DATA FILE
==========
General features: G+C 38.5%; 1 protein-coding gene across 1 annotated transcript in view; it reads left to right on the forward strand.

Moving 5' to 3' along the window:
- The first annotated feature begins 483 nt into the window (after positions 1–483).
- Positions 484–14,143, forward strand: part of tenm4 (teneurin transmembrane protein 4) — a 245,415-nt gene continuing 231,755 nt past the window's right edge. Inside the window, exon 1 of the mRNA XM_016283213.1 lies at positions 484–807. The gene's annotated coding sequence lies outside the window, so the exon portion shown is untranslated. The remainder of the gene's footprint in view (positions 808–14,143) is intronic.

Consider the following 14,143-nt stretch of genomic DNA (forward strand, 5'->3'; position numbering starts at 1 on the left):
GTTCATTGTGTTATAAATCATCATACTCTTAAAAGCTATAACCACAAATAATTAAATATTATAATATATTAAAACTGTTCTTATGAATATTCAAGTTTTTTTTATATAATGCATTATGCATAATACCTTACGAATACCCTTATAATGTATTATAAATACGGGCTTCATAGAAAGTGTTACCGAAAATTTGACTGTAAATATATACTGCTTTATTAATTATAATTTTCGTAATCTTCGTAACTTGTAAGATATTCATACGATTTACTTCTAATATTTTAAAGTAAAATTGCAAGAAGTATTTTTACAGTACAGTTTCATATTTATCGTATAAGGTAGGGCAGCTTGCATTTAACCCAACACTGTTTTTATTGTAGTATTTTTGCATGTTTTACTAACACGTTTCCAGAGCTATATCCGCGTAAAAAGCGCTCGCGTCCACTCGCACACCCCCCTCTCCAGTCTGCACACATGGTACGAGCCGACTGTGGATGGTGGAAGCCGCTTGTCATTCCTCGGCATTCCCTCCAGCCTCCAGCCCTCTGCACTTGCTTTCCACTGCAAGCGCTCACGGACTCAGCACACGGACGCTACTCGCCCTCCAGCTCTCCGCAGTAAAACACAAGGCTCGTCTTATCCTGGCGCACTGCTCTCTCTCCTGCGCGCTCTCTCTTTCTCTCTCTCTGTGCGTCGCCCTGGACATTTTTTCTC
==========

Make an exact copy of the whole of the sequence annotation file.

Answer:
General features: G+C 38.5%; 1 protein-coding gene across 1 annotated transcript in view; it reads left to right on the forward strand.

Moving 5' to 3' along the window:
- The first annotated feature begins 483 nt into the window (after positions 1–483).
- Positions 484–14,143, forward strand: part of tenm4 (teneurin transmembrane protein 4) — a 245,415-nt gene continuing 231,755 nt past the window's right edge. Inside the window, exon 1 of the mRNA XM_016283213.1 lies at positions 484–807. The gene's annotated coding sequence lies outside the window, so the exon portion shown is untranslated. The remainder of the gene's footprint in view (positions 808–14,143) is intronic.

Consider the following 14,143-nt stretch of genomic DNA (forward strand, 5'->3'; position numbering starts at 1 on the left):
GTTCATTGTGTTATAAATCATCATACTCTTAAAAGCTATAACCACAAATAATTAAATATTATAATATATTAAAACTGTTCTTATGAATATTCAAGTTTTTTTTATATAATGCATTATGCATAATACCTTACGAATACCCTTATAATGTATTATAAATACGGGCTTCATAGAAAGTGTTACCGAAAATTTGACTGTAAATATATACTGCTTTATTAATTATAATTTTCGTAATCTTCGTAACTTGTAAGATATTCATACGATTTACTTCTAATATTTTAAAGTAAAATTGCAAGAAGTATTTTTACAGTACAGTTTCATATTTATCGTATAAGGTAGGGCAGCTTGCATTTAACCCAACACTGTTTTTATTGTAGTATTTTTGCATGTTTTACTAACACGTTTCCAGAGCTATATCCGCGTAAAAAGCGCTCGCGTCCACTCGCACACCCCCCTCTCCAGTCTGCACACATGGTACGAGCCGACTGTGGATGGTGGAAGCCGCTTGTCATTCCTCGGCATTCCCTCCAGCCTCCAGCCCTCTGCACTTGCTTTCCACTGCAAGCGCTCACGGACTCAGCACACGGACGCTACTCGCCCTCCAGCTCTCCGCAGTAAAACACAAGGCTCGTCTTATCCTGGCGCACTGCTCTCTCTCCTGCGCGCTCTCTCTTTCTCTCTCTCTGTGCGTCGCCCTGGACATTTTTTCTC